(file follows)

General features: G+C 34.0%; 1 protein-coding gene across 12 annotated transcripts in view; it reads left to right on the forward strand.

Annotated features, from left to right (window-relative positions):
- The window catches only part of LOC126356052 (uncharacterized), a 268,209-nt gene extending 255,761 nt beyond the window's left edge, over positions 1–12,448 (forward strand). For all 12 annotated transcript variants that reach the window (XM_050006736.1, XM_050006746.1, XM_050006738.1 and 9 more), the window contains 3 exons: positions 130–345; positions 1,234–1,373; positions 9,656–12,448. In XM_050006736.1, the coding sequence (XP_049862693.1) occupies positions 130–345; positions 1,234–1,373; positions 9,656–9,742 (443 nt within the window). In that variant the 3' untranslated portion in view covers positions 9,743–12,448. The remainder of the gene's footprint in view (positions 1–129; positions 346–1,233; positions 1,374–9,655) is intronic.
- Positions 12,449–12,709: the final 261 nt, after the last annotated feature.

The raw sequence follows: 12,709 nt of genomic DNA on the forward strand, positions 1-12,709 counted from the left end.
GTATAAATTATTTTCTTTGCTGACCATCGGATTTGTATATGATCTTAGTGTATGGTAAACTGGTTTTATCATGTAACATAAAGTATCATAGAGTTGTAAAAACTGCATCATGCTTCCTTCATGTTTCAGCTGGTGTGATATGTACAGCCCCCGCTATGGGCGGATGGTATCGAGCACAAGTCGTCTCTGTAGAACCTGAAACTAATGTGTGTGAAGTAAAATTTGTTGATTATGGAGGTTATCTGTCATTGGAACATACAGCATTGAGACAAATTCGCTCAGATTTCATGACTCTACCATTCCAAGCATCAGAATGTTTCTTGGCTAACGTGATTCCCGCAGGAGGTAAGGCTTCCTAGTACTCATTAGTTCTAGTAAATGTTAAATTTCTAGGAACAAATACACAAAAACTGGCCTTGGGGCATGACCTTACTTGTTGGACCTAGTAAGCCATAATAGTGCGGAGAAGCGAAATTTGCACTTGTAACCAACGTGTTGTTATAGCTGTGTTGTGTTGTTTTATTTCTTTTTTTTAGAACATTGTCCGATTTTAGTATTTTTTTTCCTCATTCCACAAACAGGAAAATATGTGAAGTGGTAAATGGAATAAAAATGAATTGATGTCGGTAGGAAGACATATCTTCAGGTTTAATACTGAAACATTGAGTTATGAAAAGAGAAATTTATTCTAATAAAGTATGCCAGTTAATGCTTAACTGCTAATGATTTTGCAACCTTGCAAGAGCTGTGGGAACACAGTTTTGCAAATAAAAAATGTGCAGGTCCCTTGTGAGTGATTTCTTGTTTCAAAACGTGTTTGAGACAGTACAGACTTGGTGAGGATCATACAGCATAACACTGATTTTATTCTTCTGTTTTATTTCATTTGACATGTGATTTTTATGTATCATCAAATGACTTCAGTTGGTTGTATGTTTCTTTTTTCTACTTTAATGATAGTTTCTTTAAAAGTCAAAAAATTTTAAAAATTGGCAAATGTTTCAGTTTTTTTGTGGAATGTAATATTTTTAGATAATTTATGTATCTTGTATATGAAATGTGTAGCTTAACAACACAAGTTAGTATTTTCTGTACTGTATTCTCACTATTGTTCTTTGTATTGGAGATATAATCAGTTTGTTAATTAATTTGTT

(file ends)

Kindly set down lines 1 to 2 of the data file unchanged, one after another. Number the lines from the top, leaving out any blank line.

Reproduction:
General features: G+C 34.0%; 1 protein-coding gene across 12 annotated transcripts in view; it reads left to right on the forward strand.

Annotated features, from left to right (window-relative positions):